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Dale Jr. has a knack for snatching defeat from the jaws of victory
Dale Jr. is NASCAR's most popular driver, riding on the popularity coattails of his father Dale Sr.  The problem with racing in America today is that drivers become heroes because of who their father was or how sexy they look with their clothes off.  What happened to the day when talent meant everything, you know - what a sport is supposed to be about?
Another race, another strong car for Dale Earnhardt Jr. And another instance of not being able to seal the deal.

Junior is sixth in the NASCAR Sprint Cup standings and off to a better start than he has had in years -- certainly better than any of his Hendrick Motorsports teammates.

But something always seems to jump up and bite up, something always seems to happen to turn a potentially winning day into just a good points day.

At Las Vegas a week ago he led 70 of the first 73 laps but ended up 10th after a dust-up with former teammate Mark Martin.

At Bristol on Sunday it was a run-in with a current teammate and a dumb mistake on pit road that cost him a shot at a top-five finish.

Earnhardt was racing side by side with Jeff Gordon when they made contact. It wasn't a hard hit, but Earnhardt's tail pipes ended up cutting down Gordon's left rear tire and he hit the wall.

"I absolutely feel responsible," Earnhardt said. "I got into his door a little bit. We were racing and having a good time, to be honest with you. I put the pipes up against the left rear tire of his car, and knocked the side wall out of it. I hate ... I feel bad about that. I'm going to have to do some damage control this week. I know Jeff understands what was going on out there, but his boys work real hard on their car and they had a good run going."

Gordon didn't blame Junior and acknowledged it was just racing at Bristol.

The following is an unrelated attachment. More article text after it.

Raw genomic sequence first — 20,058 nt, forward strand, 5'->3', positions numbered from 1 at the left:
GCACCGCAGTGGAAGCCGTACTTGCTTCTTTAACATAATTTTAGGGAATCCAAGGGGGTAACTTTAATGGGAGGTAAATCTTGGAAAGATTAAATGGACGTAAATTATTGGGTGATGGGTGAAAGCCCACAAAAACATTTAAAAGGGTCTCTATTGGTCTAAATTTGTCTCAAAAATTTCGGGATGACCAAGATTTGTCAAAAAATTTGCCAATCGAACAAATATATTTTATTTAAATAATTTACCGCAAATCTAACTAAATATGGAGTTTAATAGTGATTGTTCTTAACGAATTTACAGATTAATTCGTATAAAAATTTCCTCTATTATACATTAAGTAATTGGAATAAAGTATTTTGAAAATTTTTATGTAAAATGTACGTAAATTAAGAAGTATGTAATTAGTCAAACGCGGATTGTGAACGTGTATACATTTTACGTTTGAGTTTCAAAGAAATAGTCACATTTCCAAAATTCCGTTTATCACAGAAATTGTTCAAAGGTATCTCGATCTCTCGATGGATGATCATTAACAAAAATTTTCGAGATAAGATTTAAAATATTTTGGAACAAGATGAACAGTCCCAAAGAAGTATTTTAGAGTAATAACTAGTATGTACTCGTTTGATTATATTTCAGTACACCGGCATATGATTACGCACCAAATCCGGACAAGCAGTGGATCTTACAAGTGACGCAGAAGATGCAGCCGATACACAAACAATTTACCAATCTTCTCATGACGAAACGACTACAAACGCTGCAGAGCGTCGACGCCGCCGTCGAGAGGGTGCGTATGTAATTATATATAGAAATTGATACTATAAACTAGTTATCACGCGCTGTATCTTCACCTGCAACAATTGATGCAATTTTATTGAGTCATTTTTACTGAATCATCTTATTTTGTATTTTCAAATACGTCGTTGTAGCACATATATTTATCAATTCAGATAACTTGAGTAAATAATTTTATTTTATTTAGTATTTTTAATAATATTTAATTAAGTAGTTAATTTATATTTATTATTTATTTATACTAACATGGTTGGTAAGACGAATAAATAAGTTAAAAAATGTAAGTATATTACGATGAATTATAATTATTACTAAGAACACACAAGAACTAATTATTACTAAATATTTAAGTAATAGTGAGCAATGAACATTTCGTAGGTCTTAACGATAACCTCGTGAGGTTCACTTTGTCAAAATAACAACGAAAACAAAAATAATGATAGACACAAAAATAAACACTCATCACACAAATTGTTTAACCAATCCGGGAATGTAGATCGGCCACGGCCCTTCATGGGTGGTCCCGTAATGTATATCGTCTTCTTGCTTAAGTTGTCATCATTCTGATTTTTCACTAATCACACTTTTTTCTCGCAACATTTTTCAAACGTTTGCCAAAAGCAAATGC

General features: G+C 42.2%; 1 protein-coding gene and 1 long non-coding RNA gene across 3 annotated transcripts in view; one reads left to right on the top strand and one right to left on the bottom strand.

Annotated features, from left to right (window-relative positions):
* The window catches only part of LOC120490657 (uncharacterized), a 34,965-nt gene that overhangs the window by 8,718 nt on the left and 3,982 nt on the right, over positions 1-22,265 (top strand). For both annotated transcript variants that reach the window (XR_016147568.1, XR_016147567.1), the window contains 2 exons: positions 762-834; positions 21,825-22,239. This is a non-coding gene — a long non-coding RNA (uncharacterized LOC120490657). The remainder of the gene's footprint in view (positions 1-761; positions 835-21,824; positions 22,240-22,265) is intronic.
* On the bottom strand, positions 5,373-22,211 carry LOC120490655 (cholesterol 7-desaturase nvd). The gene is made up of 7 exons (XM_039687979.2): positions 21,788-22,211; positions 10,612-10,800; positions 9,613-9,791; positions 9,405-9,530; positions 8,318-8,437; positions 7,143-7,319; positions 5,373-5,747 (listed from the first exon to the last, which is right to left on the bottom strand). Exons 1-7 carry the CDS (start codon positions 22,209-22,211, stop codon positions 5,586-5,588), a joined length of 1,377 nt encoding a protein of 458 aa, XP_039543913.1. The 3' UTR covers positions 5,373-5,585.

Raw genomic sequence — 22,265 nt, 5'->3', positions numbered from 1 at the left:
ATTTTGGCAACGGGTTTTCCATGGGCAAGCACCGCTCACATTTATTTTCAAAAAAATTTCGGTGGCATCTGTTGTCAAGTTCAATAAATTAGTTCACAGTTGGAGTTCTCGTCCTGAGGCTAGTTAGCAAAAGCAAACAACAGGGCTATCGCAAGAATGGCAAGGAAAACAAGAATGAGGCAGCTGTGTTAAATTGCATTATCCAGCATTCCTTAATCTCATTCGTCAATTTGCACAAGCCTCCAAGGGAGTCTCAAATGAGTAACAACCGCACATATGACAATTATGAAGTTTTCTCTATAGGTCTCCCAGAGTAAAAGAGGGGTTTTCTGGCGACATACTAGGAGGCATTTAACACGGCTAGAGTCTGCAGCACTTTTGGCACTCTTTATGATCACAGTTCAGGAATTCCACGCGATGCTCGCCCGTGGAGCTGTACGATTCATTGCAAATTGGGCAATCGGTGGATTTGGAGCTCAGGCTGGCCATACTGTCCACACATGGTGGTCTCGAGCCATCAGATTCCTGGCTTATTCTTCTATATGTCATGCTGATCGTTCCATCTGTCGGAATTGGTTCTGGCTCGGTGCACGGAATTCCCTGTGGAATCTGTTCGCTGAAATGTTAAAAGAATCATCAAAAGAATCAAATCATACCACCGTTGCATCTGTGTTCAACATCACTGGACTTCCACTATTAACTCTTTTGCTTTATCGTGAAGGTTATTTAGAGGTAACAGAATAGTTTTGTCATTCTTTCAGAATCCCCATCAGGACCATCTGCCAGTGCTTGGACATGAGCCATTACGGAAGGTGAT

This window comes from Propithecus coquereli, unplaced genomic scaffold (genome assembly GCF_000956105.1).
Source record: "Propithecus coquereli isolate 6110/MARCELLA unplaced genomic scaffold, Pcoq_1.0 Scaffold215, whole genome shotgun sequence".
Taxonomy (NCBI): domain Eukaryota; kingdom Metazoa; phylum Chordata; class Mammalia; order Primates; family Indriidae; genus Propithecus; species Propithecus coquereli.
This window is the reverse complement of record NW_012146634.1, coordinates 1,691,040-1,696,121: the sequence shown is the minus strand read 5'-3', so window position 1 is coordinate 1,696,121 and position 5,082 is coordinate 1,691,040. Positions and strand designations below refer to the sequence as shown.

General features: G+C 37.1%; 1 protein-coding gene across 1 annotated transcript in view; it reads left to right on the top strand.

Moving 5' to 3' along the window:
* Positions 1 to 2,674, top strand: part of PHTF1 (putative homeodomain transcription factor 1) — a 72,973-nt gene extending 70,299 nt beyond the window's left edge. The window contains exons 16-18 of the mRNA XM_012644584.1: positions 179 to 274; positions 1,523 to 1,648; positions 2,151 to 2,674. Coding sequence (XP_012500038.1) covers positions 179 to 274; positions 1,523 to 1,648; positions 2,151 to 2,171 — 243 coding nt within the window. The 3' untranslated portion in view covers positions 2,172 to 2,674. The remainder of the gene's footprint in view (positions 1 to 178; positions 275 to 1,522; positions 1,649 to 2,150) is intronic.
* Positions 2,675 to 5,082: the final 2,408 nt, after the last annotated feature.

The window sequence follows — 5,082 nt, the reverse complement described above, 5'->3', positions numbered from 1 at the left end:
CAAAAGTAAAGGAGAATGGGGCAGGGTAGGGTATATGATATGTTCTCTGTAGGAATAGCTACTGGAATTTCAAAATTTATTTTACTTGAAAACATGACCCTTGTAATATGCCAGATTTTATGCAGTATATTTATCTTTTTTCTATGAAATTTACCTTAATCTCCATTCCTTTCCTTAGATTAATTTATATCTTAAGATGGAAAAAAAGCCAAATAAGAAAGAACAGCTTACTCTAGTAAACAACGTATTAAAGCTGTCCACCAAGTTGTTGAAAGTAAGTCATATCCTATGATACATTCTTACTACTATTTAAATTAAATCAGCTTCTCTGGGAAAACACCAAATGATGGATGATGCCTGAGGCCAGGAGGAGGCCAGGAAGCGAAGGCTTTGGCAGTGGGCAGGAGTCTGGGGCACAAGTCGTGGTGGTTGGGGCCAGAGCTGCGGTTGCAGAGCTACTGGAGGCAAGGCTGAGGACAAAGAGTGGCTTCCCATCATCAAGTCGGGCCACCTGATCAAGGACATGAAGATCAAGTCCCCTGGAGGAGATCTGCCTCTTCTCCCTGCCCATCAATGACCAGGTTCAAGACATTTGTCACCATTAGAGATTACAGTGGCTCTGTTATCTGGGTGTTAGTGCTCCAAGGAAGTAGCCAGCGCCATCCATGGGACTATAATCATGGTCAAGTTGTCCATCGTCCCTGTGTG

"I know that it wasn't intentional, but it certainly ruined our day," Gordon said.

That was distracting enough and may have been the cause for Earnhardt having to pit late for a tire that was going down.

But the big thing that bit him was a pit road speeding penalty.

"I was told I was speeding on the back, but if anywhere I was speeding on the front," he said. "I don't know. This place is probably hard to tell exactly what is happening. I don't really trust those timing lines too much. If they say so I guess we were speeding. It's a difficult way to give up a good finish."

Junior has only been racing at Bristol for years now. You would think he would have figured this out by now.

These days with the competition so close and with so many good teams to beat, a small mistake like that is all it takes to see victory slip away. Or mistakes like being unable to find your pit stall.

"I'm upset that I (hurt) myself on pit road speeding there," Junior said. "I'm pretty upset about that. Otherwise, I feel bad about running into Jeff's car and I had a good day other than that. I had a good time. Long green flag run, man. That put us all to the test. I was watching for somebody to fall out of the seat. I don't know who did and who didn't, but I was watching for a couple of them to pull over."

Junior has good equipment. He finally has the crew chief he needs. But he still needs some margin for error. And these days that's a luxury he can't afford. AL.com

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